“The Animal Died In A Slow and Amazed Way.”

Peter Bogdanovich, in his essay on James Cagney in Who the Hell’s in It: Conversations with Hollywood’s Legendary Actors, writes:

One of the guests asked [Cagney] how he had developed his habit of physically drawn-out death scenes, probably the best coming at the conclusion of The Roaring Twenties, where he runs (in one long continuous shot) along an entire city block, and halfway up, then halfway down, the stairs in front of a church before finally sprawling dead onto them. In answer, Cagney described a Frank Buck documentary he’d once seen, in which the hunter was forced to kill a giant gorilla. The animal died in a slow, “amazed way,” Cagney said, which gave him the inspiration, and which he played out for us in a few riveting moments of mime.

“The animal died in a slow amazed way.”

That is the statement of a smart intuitive actor. You use what you can. Everything is of use. Actors are the ultimate observers. This kind of approach can become too intellectual in the wrong hands. Or belabored. As though the actor is trying to show his work. It becomes about his preparation (ie: “see how much I look like the giant gorilla in the documentary?” to use a simplistic example), as opposed to what is happening in the scene. But when that type of specific observation is mixed with natural genius and physical ability (which Cagney had in spades), the result is nothing less than astonishing. The last scene of The Roaring Twenties (with Bogart going nuts emotionally, and Cagney dying in a long slow swoon up and down the church steps) is one of my favorite Cagney moments (the other being the famous prison freak-out scene in White Heat). You can see his dance training (but again, not in a belabored way – it’s just the freedom with his movement, how well he is able to move through space, fearless), and you can also see, if you’re looking for it, that strange sense of amazement that Cagney saw when the gorilla died. He is dying. Ain’t that somethin’? So this is what it’s like. Who the hell knew.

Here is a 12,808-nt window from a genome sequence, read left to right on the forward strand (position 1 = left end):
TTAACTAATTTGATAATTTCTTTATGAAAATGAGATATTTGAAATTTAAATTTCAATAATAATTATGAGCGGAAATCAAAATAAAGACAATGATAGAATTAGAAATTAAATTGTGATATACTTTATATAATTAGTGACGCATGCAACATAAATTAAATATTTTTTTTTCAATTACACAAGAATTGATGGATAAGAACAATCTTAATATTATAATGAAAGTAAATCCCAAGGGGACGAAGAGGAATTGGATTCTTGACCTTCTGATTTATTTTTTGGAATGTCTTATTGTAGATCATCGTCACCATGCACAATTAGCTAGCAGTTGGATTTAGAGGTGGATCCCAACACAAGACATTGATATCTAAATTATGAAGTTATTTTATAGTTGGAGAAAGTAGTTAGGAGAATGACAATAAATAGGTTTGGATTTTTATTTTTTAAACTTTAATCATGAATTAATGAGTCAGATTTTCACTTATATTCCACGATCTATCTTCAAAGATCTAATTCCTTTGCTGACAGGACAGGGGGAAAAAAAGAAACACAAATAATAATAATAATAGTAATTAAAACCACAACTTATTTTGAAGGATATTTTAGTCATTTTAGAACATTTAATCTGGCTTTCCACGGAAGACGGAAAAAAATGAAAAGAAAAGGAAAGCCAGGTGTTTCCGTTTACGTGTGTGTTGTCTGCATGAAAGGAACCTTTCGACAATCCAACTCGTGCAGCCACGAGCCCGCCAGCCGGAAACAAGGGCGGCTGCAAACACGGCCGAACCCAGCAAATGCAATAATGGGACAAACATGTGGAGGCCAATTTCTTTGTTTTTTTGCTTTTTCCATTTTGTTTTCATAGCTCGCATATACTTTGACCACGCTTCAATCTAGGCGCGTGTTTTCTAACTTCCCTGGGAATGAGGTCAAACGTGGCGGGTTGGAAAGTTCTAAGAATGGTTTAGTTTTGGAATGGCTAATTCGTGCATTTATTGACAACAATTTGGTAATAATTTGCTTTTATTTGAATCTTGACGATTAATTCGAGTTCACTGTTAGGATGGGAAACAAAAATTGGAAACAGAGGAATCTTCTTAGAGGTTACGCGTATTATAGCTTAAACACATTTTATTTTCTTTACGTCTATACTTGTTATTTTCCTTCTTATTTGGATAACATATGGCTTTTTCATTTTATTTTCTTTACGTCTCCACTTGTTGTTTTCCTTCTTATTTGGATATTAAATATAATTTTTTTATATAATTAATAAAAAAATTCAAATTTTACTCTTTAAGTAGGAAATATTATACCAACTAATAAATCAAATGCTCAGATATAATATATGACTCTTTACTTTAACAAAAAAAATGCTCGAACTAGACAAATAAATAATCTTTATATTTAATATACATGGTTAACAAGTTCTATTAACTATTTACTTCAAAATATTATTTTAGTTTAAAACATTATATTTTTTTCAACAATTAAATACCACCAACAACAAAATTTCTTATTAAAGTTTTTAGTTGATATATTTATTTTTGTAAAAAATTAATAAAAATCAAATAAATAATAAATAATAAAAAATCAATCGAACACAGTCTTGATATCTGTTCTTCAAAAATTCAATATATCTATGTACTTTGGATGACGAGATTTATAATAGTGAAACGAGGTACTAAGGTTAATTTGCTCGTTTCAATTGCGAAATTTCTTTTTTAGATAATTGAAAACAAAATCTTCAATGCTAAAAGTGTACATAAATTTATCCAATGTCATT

Spectacular. It’s that last final fall that gets me.

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3 Responses to “The Animal Died In A Slow and Amazed Way.”

  1. george says:


    Re the last final fall.

    I’ve seen the movie ten times, at least, have always gotten a kick out of this last scene as wonderfully Cagney.

    It’s thanks to you for featuring this scene not too long ago and again here that admiration grows, not just for the scene as a whole but for the nuance and the actor’s ability, natural or studied. I’ve just noticed, for the first time, Cagney, as he struggles up the stairs mortally wounded, is hunched over, it takes great physical effort to go up the stairs in a weakened state. As he comes down the stairs he straightens up – going down is easier no effort required.

  2. sheila says:

    George – yes, totally – it’s that last straightening up … and then he just launches himself down. Brilliantly done. Fearless!!

  3. Pingback: Yankee Doodle Boy | The Sheila Variations

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